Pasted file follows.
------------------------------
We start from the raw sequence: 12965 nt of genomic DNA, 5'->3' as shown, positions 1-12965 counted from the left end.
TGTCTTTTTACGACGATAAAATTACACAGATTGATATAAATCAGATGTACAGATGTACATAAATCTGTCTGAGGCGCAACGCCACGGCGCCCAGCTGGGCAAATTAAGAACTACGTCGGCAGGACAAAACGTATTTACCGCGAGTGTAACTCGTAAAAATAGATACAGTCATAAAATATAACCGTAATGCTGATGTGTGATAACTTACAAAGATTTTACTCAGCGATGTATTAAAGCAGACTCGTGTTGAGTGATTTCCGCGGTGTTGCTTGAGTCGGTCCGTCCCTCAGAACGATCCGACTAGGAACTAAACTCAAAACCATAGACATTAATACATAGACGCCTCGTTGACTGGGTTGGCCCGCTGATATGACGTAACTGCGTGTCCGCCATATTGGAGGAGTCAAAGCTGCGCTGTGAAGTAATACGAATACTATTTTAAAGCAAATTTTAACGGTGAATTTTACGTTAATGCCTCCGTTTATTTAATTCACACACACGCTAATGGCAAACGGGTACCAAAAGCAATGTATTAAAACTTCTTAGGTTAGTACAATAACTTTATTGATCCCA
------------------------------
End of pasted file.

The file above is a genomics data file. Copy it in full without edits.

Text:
We start from the raw sequence: 12965 nt of genomic DNA, 5'->3' as shown, positions 1-12965 counted from the left end.
TGTCTTTTTACGACGATAAAATTACACAGATTGATATAAATCAGATGTACAGATGTACATAAATCTGTCTGAGGCGCAACGCCACGGCGCCCAGCTGGGCAAATTAAGAACTACGTCGGCAGGACAAAACGTATTTACCGCGAGTGTAACTCGTAAAAATAGATACAGTCATAAAATATAACCGTAATGCTGATGTGTGATAACTTACAAAGATTTTACTCAGCGATGTATTAAAGCAGACTCGTGTTGAGTGATTTCCGCGGTGTTGCTTGAGTCGGTCCGTCCCTCAGAACGATCCGACTAGGAACTAAACTCAAAACCATAGACATTAATACATAGACGCCTCGTTGACTGGGTTGGCCCGCTGATATGACGTAACTGCGTGTCCGCCATATTGGAGGAGTCAAAGCTGCGCTGTGAAGTAATACGAATACTATTTTAAAGCAAATTTTAACGGTGAATTTTACGTTAATGCCTCCGTTTATTTAATTCACACACACGCTAATGGCAAACGGGTACCAAAAGCAATGTATTAAAACTTCTTAGGTTAGTACAATAACTTTATTGATCCCA